People on Ozempic or Wegovy are more likely to develop gastrointestinal complications compared to those not using the weight-loss drugs, a new study reveals.

Experts have found that weight-loss injections that contain semaglutide can trigger the development of stomach paralysis, pancreatitis and bowel obstructions.

Prior studies have found that individuals taking drugs for diabetes were more likely to develop these gastrointestinal problems compared to those without the condition.

Chief author Mohit Sodhi said: “People who are otherwise healthy may be less willing to accept these potentially serious adverse events.”

During the investigation, the team of researchers examined the health insurance claim records of 16 million people who had been using semaglutide or liraglutide – another drug that triggers weight loss.

They discovered that people using semaglutide were more than nine times more at risk of having an inflamed pancreas.

In addition, individuals using weight-loss injections are 4.22 more at risk of developing bowel obstruction and 3.67 more likely to have gastroparesis or stomach paralysis.

Semaglutide is soaring in popularity across the world as more people are now using the drug to lose weight.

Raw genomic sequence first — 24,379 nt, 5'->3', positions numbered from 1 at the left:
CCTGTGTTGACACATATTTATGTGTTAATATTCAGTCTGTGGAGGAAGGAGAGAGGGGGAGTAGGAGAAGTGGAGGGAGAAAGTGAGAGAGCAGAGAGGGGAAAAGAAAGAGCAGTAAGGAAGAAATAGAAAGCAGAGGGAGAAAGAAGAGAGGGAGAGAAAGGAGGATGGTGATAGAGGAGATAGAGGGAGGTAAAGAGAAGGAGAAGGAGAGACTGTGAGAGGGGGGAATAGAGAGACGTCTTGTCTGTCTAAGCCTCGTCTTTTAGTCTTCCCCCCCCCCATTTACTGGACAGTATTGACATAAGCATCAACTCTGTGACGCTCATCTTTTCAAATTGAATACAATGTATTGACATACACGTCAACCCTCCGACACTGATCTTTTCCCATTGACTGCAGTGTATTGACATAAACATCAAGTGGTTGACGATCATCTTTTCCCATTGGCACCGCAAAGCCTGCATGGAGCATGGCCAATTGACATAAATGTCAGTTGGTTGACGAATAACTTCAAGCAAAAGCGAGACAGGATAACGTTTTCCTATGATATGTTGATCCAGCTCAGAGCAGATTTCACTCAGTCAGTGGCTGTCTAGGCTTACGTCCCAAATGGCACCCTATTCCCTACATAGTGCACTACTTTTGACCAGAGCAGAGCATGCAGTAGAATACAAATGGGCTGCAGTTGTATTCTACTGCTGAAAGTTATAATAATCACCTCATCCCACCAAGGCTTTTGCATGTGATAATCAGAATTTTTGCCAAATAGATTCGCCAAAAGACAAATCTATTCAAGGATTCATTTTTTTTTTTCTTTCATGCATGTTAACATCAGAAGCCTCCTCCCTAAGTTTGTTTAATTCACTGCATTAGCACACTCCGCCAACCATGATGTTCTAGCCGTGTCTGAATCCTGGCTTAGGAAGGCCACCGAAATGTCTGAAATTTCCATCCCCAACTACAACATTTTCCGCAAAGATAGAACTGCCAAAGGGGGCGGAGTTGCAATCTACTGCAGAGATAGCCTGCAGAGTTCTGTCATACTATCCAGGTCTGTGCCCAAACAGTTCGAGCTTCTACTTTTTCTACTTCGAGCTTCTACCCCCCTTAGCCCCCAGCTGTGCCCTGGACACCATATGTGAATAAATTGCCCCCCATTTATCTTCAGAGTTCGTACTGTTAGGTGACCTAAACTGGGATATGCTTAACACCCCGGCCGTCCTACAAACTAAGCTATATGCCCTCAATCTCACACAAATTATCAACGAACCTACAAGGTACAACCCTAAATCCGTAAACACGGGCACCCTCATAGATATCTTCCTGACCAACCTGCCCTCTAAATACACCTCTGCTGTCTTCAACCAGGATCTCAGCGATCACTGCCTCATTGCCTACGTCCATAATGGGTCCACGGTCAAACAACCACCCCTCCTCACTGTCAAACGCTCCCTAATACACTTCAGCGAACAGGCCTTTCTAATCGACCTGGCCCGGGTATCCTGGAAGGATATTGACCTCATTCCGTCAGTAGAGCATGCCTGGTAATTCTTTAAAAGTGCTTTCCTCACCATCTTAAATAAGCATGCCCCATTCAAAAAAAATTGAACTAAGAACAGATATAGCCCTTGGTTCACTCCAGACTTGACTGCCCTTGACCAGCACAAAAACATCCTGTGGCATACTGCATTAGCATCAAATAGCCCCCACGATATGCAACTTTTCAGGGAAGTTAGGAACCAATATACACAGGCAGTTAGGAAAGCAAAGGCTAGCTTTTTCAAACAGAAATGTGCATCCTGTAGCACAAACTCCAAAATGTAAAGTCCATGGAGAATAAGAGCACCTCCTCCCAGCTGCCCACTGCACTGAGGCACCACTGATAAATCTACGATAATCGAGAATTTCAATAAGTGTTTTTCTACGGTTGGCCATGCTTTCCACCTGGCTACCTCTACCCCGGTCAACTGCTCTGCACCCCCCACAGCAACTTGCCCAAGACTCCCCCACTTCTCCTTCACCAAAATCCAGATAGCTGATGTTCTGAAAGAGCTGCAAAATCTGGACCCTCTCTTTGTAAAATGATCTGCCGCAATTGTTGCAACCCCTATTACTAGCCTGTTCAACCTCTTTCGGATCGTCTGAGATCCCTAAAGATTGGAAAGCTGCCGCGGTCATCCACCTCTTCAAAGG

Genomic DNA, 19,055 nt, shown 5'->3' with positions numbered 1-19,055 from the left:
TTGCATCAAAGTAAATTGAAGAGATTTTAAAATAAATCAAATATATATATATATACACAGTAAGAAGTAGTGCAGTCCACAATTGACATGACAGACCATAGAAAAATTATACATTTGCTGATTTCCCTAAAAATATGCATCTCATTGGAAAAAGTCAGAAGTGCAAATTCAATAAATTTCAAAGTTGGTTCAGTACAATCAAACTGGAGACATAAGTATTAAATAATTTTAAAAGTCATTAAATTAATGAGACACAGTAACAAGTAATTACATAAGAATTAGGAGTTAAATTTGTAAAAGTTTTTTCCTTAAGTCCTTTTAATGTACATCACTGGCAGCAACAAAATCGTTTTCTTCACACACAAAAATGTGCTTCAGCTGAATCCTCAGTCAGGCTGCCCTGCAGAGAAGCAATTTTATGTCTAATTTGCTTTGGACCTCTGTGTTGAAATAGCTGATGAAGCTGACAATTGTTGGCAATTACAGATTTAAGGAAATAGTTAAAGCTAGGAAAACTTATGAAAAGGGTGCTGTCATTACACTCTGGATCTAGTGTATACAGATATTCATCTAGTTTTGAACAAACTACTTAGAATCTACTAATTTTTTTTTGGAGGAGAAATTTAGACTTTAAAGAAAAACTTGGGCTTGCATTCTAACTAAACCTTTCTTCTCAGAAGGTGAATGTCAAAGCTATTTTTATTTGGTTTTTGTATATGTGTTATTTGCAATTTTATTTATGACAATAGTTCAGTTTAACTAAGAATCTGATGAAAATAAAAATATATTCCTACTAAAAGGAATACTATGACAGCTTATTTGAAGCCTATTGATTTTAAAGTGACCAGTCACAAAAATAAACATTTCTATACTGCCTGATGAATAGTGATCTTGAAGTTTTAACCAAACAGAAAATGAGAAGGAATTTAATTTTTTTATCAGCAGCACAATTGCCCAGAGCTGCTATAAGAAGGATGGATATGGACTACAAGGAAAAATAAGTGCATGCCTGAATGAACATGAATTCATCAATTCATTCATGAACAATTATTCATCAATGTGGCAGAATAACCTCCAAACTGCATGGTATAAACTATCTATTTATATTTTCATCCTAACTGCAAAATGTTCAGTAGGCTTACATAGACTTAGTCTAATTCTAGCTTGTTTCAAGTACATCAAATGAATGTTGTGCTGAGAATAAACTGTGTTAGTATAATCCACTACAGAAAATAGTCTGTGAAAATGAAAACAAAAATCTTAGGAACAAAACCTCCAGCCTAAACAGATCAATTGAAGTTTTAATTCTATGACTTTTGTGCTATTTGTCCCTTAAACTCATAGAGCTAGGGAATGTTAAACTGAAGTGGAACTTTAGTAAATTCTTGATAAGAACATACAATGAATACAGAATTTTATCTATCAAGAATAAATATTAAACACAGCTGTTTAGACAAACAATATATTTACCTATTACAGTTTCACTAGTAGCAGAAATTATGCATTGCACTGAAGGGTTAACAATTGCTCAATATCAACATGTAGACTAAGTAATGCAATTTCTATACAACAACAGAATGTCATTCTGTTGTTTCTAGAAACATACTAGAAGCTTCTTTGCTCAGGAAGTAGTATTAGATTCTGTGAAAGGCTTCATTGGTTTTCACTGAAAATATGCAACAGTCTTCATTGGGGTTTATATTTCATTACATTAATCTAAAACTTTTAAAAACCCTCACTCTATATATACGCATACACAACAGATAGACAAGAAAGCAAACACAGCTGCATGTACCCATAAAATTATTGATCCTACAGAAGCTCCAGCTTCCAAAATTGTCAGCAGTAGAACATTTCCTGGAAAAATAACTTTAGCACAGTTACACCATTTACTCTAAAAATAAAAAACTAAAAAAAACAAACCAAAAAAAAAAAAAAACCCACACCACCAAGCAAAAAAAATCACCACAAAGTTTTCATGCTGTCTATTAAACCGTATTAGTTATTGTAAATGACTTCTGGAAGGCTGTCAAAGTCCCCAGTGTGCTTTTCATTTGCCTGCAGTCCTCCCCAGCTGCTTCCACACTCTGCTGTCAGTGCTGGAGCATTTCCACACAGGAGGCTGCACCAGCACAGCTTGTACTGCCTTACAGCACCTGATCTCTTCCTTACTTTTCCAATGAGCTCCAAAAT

Dr Simon Cork from Anglia Ruskin University in the UK said: “The findings highlight the importance of accessing these drugs through trusted medical professionals, with ongoing support and monitoring.

“It is vital that regulation is tightened to ensure that these drugs are only prescribed under the right circumstances.”

He added: “’Whilst the likelihood of developing these conditions is still rare, when scaled up to the numbers who could potentially be prescribed these drugs we could start to see many people experiencing adverse effects from their use.”

Novo Nordisk, which manufactures Ozempic, was not involved in the analysis. A representative from Novo Nordisk said: “Gastrointestinal events are well-known side effects of the GLP-1 class.

“We recommend patients take these medications for their approved indications and under the supervision of a healthcare professional.”

They added: “Treatment decisions should be made together with a healthcare provider who can evaluate the appropriateness of using a GLP-1 based on assessment of patient’s individual medical profile.”

Read the study in the journal JAMA.

Get our free newsletters

Stay up to date with the latest news, research and breakthroughs.

You May Also Like

Conversation about doctors’ appointments occurring virtually rumbles on

More than half of GP appointments are still being delivered remotely in…

Coronavirus: UK instructed to stay at home this weekend

Health Secretary Matt Hancock has said that staying at home this weekend…

Public Health England considers low carb approach for type 2 diabetes

The low carb approach is being considered by the government to be…